Smokers will soon have fewer places to light up, smoke hookah and vape in Hope

New Hope district bylaw to expand definition of smoking and add more banned areas

Hope residents will soon see stricter rules governing where they light up after council voted to move a draft smoking bylaw one step closer to adoption.

The changes would bring the district’s bylaw in line with provincial legislation and be a component in curbing the highest rate of smoking and tobacco-related illnesses in the Fraser Health region.

Under the new bylaw the definition of smoking will be enlarged to include “all products intended for inhalation, such as hookahs, marijuana and electronic smoking devices.” The one exception is the ceremonial use of tobacco during an Aboriginal cultural practice.

The bylaw will move smokers six metres away from doorways, windows and air intakes as well as covered bus stops. The previous bylaw allowed smoking 3 metres away from buildings.

Smoking will also be banned in parks, beaches, public transit stops, school property and at outdoor events except in designated areas.

Butting out through car windows and on the ground will be prohibited; both bylaw officers and RCMP can give warnings and tickets.

Mayor Wilfried Vicktor said translation would be needed for Hope’s many visitors, particularly Asian tourists.

“We may have to put these signs in a number of languages if we actually want the regulation to have some effect,” he said. “We obviously don’t want to ticket tourists coming in from China or what have you.”

Council voted to move the draft bylaw to a Jan. 22 meeting where it would go through a first reading.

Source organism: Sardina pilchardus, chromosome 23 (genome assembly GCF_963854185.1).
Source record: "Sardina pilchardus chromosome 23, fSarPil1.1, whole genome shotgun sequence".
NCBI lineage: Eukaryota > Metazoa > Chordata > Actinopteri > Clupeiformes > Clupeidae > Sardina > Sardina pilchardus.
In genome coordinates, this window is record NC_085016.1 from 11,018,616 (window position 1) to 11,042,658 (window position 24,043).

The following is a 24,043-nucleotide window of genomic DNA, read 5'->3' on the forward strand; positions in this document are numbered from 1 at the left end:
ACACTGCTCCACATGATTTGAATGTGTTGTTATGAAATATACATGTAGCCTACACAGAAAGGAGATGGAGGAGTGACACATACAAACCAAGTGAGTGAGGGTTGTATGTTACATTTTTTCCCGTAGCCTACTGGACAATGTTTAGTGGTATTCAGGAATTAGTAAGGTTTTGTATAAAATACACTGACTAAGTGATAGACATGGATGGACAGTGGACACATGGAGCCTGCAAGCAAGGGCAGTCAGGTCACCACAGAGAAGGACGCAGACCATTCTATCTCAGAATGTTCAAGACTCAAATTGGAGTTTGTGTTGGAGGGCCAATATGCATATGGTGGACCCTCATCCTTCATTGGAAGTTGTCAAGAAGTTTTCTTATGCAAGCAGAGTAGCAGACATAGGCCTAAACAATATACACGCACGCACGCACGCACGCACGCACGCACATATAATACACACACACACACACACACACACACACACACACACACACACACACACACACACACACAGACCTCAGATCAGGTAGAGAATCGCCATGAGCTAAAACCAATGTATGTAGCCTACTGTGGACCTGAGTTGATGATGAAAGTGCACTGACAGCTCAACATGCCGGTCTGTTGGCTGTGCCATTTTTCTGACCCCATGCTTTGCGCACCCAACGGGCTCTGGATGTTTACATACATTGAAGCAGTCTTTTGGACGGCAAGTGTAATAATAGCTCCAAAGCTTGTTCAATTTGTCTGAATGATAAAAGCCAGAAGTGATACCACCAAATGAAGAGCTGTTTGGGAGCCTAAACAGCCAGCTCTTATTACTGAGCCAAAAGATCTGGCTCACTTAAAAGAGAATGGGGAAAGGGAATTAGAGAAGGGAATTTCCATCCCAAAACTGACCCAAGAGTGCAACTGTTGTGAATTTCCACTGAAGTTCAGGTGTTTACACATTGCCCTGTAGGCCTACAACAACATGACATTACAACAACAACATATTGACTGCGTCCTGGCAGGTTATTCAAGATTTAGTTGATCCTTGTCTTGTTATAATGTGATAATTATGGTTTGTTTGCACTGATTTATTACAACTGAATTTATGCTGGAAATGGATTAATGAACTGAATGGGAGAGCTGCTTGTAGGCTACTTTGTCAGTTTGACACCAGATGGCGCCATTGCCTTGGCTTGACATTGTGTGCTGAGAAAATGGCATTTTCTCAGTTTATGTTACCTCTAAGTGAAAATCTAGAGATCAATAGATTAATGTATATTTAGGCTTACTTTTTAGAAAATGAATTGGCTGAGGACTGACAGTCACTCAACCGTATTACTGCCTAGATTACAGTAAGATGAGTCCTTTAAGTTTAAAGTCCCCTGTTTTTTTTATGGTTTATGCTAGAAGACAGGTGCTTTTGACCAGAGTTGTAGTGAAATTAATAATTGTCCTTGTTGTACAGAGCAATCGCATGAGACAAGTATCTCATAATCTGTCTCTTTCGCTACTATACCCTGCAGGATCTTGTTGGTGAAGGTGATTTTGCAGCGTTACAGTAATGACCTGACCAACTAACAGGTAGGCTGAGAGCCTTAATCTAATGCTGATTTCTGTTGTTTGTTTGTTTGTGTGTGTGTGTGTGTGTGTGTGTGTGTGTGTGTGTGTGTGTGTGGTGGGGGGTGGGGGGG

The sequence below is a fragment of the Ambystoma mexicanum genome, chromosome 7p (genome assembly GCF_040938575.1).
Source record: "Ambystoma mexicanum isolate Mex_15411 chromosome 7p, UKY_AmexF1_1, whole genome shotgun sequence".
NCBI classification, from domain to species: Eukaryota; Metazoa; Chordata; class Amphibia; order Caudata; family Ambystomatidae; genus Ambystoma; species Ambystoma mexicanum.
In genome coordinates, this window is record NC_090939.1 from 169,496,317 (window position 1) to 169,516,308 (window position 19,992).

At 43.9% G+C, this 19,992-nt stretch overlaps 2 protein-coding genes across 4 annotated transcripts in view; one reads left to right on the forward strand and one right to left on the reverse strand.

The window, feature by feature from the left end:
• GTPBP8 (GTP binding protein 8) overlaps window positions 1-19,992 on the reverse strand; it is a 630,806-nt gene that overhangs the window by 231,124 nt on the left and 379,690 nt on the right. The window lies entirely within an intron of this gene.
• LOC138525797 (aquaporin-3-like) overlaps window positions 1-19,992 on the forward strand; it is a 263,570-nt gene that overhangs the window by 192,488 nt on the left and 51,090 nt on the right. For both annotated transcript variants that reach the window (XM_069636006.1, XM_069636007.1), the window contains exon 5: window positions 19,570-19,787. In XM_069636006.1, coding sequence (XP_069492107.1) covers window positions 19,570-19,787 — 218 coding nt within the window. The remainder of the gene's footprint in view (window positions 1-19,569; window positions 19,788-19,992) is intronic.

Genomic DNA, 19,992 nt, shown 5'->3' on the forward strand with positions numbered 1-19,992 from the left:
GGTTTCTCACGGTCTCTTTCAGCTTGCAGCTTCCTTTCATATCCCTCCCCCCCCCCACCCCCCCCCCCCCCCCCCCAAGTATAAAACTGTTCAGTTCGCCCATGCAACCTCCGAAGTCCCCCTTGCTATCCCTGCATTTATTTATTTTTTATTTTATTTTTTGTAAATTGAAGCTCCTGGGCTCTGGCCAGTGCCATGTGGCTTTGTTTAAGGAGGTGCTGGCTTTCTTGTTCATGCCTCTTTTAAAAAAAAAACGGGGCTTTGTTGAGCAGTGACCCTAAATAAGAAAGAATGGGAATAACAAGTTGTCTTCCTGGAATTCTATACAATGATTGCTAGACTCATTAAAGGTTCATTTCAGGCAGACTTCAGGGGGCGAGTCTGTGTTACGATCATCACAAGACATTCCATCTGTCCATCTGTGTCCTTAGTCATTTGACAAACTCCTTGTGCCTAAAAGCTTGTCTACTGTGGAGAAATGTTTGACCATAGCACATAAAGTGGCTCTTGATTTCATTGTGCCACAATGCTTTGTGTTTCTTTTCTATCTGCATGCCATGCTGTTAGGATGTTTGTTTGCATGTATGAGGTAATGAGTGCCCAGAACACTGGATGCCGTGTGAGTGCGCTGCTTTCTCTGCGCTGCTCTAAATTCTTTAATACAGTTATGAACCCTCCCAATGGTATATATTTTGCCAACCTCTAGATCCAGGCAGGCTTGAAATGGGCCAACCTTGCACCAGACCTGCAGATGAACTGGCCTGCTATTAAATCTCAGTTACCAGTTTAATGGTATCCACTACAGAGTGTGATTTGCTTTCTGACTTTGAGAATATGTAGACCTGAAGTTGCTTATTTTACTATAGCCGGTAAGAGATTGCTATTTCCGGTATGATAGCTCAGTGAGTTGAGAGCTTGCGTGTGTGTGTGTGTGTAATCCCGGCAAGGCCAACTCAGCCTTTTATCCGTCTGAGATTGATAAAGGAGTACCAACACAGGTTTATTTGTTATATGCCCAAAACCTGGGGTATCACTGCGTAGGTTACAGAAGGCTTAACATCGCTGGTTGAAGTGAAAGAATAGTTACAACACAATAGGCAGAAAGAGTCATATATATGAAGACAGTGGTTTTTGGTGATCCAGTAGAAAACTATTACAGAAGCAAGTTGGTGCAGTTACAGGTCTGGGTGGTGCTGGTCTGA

“It might not lead the way in the country, but we’re glad you’re coming on board with the smoking bylaw,” Catherine Wiebe said to council.

Wiebe, Fraser Canyon hospital director and co-chair of the Hope and area healthy communities committee, previously pushed for Hope to become one of the first municipalities to have a total ban on smoking.

Council voted Monday night to bring the draft bylaw forward to a Jan. 22 council meeting, where councillors will go through three readings before adopting it.

Regulation is an important step, said executive director of Hope health services Petra Pardy, one that needs to be taken together with education and offering help to quit smoking.

Another initiative by Hope’s healthier communities committee is Hope Kicks Butts!, a quit smoking challenge starting Wednesday, Jan. 24, also known as Weedless Wednesday. Anyone 19 and older and a daily smoker in Electoral Area A, B or Hope can sign up and receive supports in the form of weekly meetings, online groups and nicotine replacement.

Twenty-two per cent of people in Hope identify as smokers, this includes both tobacco and marijuana, compared to 11 per cent in the Fraser Health region.

Hope also has the highest rates of cardiovascular disease, chronic obstructive pulmonary disease (COPD) and other smoking-related illnesses. Mortality rates from lung cancer, chronic lung disease, respiratory and circulatory diseases are also highest in the region.

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